Quebec City: unpublished. Photographic negatives. This is a set of original negatives of apparently unpublished images of President Franklin D. Roosevelt and Prime Minister Winston S. Churchill taken on 18 August 1943 at the Second World War ‘Quadrant’ conference in Quebec City. Churchill and Roosevelt are prominent in seven of the nine images, pictured variously with Canadian Prime Minister Mackenzie King, Governor General of Canada the Earl of Athlone, Princess Alice, British Foreign Minister Anthony Eden, British Minister of Information Brendan Bracken, and British Permanent Under-Secretary for Foreign Affairs Sir Alexander Cadogan.
Particularly compelling are a close shot of Churchill with his cigar smoke trailing across his countenance, of MacKenzie King with his right hand across his forehead as if in amusement or exasperation, of Churchill leaning in toward Princess Alice, of Eden and Roosevelt turned toward one another in conversation, and of just Churchill, Roosevelt, and King, seated together, the Citadel vista in the background, other photographers in the foreground.
These Quebec conference negatives are similar to published images from 18 August 1943, but we find no record of these particular images. Idiosyncrasies and photo-op imperfections of the images – individuals looking away or either too little or too much engaged, etc. – likely prevented selection of these images for publication. Of course, the idiosyncrasies also make these images compelling.
There are two additional negatives. One features U.S. Secretary of War Henry Stimson walking with Canadian Prime Minister MacKenzie King beside a train, flanked by Royal Canadian Mounted Police guards. The other image is from the Cairo conference of November 1943. It features a bevy of senior military figures seated and standing around a conference table, at which are seated Chief of Staff General George Marshall, President Roosevelt’s Chief of Staff Admiral William Leahy, Admiral Ernest King, and General Henry “Hap” Arnold. The implication is that the photographer – presumably from the US Signal Corps photographers as evidenced by “C. U.S. ARMY” and a Signal Corps insignia on one negative - was present at both conferences.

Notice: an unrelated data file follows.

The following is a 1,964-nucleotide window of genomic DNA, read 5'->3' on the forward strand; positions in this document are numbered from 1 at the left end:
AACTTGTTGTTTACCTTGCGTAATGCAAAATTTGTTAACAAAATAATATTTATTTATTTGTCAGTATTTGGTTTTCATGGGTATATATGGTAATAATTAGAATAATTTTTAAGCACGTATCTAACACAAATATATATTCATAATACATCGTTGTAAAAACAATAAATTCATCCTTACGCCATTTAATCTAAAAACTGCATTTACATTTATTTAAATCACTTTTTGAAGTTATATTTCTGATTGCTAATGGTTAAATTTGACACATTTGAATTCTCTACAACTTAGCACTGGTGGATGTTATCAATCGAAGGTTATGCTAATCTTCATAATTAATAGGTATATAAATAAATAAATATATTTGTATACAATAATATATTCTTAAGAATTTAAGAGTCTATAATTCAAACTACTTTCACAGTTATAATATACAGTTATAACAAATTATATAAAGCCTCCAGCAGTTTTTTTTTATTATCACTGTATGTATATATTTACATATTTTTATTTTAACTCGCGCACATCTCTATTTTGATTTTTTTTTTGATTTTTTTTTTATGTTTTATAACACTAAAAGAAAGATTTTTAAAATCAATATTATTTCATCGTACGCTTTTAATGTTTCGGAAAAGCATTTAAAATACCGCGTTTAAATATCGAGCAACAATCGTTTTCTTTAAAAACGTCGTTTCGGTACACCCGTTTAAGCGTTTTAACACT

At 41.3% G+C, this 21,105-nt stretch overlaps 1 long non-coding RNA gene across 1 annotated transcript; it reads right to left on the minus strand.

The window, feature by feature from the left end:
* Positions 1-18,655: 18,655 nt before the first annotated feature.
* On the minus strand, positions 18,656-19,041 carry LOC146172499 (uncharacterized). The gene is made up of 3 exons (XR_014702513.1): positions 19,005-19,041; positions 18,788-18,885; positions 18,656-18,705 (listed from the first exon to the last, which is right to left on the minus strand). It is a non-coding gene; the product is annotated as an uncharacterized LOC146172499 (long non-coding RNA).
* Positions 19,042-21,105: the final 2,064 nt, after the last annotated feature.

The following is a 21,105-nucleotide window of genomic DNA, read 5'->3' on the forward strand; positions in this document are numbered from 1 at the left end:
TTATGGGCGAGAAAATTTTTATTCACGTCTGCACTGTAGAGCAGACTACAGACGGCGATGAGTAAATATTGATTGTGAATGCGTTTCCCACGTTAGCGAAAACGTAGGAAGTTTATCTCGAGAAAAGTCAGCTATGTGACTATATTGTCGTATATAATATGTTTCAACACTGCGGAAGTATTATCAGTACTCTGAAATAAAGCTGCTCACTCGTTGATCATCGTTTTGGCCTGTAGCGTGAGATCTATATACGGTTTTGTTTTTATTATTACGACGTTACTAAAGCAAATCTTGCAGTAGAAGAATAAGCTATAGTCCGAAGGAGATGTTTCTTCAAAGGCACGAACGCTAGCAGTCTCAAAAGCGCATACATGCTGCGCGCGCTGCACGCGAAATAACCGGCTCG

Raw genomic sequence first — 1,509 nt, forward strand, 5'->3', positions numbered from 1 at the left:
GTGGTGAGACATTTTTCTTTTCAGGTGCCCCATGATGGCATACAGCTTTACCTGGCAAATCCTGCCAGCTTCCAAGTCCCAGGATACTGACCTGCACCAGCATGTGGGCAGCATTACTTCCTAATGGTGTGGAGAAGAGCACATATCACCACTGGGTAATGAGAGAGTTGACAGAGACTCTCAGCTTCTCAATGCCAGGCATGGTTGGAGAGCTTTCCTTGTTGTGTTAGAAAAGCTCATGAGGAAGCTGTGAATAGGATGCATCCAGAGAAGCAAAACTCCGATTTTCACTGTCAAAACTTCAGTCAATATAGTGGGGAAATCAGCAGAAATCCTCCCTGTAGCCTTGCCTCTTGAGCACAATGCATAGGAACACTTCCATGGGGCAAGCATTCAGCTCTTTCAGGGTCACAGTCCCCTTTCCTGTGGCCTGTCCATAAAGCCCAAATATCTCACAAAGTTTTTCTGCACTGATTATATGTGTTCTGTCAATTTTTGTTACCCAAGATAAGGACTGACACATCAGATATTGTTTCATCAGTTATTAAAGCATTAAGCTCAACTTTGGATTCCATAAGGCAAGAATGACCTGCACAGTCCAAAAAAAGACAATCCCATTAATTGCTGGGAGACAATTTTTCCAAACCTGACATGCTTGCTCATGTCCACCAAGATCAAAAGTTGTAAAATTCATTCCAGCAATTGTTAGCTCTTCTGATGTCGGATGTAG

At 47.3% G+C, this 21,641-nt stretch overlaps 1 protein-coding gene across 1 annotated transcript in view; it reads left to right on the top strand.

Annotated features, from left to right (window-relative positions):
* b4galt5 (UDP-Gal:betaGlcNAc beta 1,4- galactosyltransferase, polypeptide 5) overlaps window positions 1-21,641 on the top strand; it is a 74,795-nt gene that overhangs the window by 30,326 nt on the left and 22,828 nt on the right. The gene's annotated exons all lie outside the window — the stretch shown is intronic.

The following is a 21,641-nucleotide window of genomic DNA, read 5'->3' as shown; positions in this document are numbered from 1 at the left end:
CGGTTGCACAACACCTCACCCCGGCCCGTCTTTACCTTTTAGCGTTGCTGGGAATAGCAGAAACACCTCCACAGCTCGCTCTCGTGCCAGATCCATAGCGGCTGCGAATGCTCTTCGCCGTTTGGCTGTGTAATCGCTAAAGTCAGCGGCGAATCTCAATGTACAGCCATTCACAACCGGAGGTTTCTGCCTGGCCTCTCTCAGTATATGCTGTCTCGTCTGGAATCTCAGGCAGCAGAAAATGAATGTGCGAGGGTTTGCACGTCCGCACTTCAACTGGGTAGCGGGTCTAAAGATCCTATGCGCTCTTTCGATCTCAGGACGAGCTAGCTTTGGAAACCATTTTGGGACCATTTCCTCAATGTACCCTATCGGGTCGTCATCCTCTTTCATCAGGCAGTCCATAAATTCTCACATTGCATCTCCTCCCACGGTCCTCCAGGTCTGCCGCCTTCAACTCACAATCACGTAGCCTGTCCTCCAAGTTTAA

The photographs came to us in a worn and age-toned paper sleeve, ostensibly contemporary to the negatives and with “FDR” and “Churchill” written on the outside amid other inscrutable annotations. The negatives measure just under 4 x 5 inches. We commissioned professional, high resolution digital scans of each negative, from which we printed 8 x 10 photographs. As evidenced by excellent 8 x 10 print quality, the negatives are in very good condition. Lesser quality, 4 x 6 contact prints accompanied the negatives. The negatives, smaller prints, larger prints, and original paper sleeve are now housed within archival mylar sleeves within a full-leather binder. A memory stick bearing the high resolution digital scans will be supplied.
Churchill traveled to the August 1943 conference (code-named ‘Quadrant’) aboard the Queen Mary, accompanied by his wife, Clementine, daughter, Mary, and a “formidable team” of more than two hundred. Discussions at Hyde Park, President Roosevelt’s Hudson River home (12-14 August), and in Quebec (17-24 August), included the recent overthrow of Mussolini and battle for Italy, command of the forthcoming cross-Channel invasion, command in South-East Asia, sharing information on development of the atomic bomb, and relations with Stalin. In Quebec Churchill and Roosevelt were accommodated at “La Citadelle”, a residence of the Governor-General. There, on the Citadel terrace, 18 August was “the big day for photographers and newsreel men”. A “group of more than twenty photographers” were ushered by guards “up to the Citadel terrace to photograph the leading figures of the conference.” (Planning Victory: The Quebec Conference – 1943) Among them was the photographer who made the images whose original negatives remarkably survived, and which we offer today. Item #004471